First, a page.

Published March 2006
hold of the ‘big picture’
to sales success
reader recently submitted this: “I have a personal question for you that
may help other subscribers deal with the ups and downs of being in the
sales profession. Honestly, how long did it take YOU to become a “good”
salesman?” — William.
The answer to this
question has many parts (subjects of which can be found online at www.gitomer.com):
the genetic, environmental and family situations that helped build the
foundation for me to become a salesperson; the evolution of my selling
skills; and the beginning of my emergence through speaking and writing.
The last part of
the answer deals with the “big picture” elements of success.
and most entrepreneurs, get bogged down in wallet-size issues. Their failure
to see the big picture prevents them from hitting the big time. Below
are strategic “big picture” elements that must be mastered in order to
make the wallet-size pictures visible:
- Book or business
card? I’ve always had a cool business card. Either the design, or
my title — there has been something that set me apart from the others.
For the last eight years I have used a coin. But in November 1994, everything
changed. My business card plays a secondary role as an introduction
tool to my book. Every time a new one comes out (and there have been
five), I bring autographed copies with me on a sales call and give them
out to all those in attendance. I don’t just autograph them. I personalize
them. The recipients are always grateful, thankful, impressed and happy.
a student. Because I’m constantly writing and speaking, by definition
I’m constantly learning. Fortunately, I “knew everything” before the
age of 21. It wasn’t until 22 that I realized how stupid I was and that
I needed to study more. My goal at 22 was very simple: learn something
new every day. That has been a subconscious focus of mine for 37 years.
and failing. I was taught early on by my father, Max, the philosophy:
“Son, if you want to succeed in business, you have to fail a few times.”
At first I didn’t get it. Better stated, I began to get it after I failed
the first time, and really got it after I failed the second time. Those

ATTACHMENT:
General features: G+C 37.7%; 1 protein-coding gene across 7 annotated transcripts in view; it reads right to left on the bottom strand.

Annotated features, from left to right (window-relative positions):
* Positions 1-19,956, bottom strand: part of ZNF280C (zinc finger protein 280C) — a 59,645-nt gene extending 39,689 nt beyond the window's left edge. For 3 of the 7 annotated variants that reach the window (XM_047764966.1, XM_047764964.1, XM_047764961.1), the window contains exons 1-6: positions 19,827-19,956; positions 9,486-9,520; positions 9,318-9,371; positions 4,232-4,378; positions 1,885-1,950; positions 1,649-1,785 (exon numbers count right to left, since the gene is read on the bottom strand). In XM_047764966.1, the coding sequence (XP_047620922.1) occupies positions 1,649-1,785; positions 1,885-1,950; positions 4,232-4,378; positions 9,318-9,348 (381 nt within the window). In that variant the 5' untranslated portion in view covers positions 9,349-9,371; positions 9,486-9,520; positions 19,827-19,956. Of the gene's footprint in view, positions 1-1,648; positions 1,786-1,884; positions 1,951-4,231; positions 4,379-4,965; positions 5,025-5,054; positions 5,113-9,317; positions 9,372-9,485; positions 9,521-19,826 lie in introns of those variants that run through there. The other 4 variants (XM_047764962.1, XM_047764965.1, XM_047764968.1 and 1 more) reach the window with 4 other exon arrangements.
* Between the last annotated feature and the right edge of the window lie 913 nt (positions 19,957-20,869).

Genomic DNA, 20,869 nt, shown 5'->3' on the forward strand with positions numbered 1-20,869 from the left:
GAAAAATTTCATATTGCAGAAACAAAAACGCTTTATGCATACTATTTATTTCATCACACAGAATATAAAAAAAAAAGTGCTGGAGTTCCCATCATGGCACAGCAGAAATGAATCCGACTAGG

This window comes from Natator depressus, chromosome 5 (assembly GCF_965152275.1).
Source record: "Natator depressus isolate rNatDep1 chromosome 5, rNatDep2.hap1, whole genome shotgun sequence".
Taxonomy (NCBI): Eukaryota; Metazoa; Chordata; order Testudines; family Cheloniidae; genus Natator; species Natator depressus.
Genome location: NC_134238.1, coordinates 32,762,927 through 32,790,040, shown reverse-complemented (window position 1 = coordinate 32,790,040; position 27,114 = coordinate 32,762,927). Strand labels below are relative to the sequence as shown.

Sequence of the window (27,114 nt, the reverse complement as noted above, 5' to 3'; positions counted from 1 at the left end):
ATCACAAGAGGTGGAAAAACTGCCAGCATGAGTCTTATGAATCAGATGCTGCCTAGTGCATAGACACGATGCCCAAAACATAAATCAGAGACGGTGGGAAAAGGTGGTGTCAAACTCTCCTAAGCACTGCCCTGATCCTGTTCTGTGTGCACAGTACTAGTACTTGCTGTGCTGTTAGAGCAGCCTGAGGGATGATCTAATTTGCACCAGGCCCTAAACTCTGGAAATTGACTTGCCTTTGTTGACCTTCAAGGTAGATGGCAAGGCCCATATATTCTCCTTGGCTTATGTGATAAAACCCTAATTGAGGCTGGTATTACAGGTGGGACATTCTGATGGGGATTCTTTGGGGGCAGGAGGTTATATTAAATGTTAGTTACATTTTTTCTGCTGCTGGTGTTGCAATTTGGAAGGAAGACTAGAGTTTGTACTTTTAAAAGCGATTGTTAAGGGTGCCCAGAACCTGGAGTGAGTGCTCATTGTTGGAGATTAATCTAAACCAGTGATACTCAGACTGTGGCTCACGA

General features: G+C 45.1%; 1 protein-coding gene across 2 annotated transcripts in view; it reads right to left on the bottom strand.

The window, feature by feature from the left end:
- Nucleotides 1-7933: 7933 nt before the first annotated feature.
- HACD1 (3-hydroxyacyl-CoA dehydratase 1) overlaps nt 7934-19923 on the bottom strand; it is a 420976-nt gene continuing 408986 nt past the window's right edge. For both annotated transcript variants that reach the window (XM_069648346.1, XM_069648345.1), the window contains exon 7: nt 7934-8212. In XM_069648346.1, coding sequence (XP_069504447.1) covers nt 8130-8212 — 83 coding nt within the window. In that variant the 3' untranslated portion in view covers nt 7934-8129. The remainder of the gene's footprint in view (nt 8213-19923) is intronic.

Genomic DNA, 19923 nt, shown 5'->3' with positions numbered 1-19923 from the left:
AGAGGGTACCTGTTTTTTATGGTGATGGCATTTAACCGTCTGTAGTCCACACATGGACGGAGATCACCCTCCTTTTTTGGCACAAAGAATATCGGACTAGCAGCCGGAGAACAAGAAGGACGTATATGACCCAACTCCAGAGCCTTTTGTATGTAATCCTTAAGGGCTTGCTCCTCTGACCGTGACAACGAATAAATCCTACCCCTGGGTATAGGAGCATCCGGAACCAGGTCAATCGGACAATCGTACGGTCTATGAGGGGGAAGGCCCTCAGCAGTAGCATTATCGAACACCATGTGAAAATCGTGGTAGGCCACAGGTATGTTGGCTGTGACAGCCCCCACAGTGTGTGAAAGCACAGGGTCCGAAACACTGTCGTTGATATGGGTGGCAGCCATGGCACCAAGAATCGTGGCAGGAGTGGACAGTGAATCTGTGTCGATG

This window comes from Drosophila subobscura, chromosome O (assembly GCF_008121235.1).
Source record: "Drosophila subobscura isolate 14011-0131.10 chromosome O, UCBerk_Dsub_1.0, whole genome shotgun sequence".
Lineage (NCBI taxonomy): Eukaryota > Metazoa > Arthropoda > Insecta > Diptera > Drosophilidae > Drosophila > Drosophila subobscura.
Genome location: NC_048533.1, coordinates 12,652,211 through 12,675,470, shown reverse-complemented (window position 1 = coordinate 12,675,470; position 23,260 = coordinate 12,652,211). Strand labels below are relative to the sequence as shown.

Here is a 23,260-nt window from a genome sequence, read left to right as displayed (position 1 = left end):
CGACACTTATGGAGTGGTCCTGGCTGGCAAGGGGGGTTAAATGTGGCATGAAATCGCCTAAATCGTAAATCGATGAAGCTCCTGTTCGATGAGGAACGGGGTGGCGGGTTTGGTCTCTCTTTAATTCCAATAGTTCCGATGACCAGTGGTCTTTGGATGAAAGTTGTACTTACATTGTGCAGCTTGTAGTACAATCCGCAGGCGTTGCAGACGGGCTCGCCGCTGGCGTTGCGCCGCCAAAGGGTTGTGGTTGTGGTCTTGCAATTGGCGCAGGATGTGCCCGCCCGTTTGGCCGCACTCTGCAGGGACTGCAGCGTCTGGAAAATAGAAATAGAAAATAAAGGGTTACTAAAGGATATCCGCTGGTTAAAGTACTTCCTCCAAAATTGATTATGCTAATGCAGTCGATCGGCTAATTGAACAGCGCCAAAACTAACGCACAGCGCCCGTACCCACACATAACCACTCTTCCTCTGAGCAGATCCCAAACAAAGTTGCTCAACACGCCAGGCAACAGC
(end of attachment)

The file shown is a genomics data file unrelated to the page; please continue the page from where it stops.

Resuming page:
failures, coupled with my positive attitude toward them, have led me
mentors and finding role models. All along my road to success I
have always sought out, and taken, the advice of wise people who have
already succeeded. Remaining a student is not only a book-oriented process.
If you seek to become successful, then it’s evident that you must study
the success of others. To this day, mentors have made a significant
contribution to my understanding of what I need to do to continue to
grow. Quick Tip: Looking for a mentor? All you have to do is earn the
respect of one, and presto.
- Loving myself.
I don’t have “bad days.” Partially because I love what I do, but
mostly because I’m enthusiastic about what I can become. Pride of accomplishment
combined with a continuous desire to achieve has created within me a
permanent smile. I drive myself to excellence, but I love myself while
I’m doing it.
- Loving my
family. My parents are gone. My brother is my only sibling. My three
daughters, their husbands and my three granddaughters make up the rest
of my immediate family. I try to call them all every day. They know
that I love them, that I support them and that I’m there for them in
every way. I neither argue with them nor pass judgment on them. I am
open with them. I try to ask questions rather than make statements.
The combination of those actions creates love. And I tell them all that
I love them every chance that I get.
- Selling everyday
(the .5). There’s an element that keeps me growing. Personal development
gurus might call it staying focused. I don’t. I think focus is automatic
when you’re doing what you love. My secret weapon is staying sharp.
I don’t mean “sharpening my saw” sharp, I mean scalpel sharp. Alert,
open, looking for opportunity and communicating value to everyone I
come into contact with. Oh, yeah, I try to make a sale every day. Not
consciously, but when it occurs, I know it. I smile to myself and move
I have some final
words of instruction. As you read, or reread, my own path to excellence,
don’t take it as a story. Rather, look at it as a comparative lesson.
What can you learn from what I’ve achieved? And how can that help make
you a better person as a result? Keep in mind the immortal words of my
mentor, Mel Green: “Hard work makes luck.”
Jeffrey Gitomer, author
of “The Sales Bible” and “The Little Red Book of Selling,” is president
of Charlotte, N.C.-based Buy Gitomer. He can be reached at 704-333-1112
or by e-mail to firstname.lastname@example.org.
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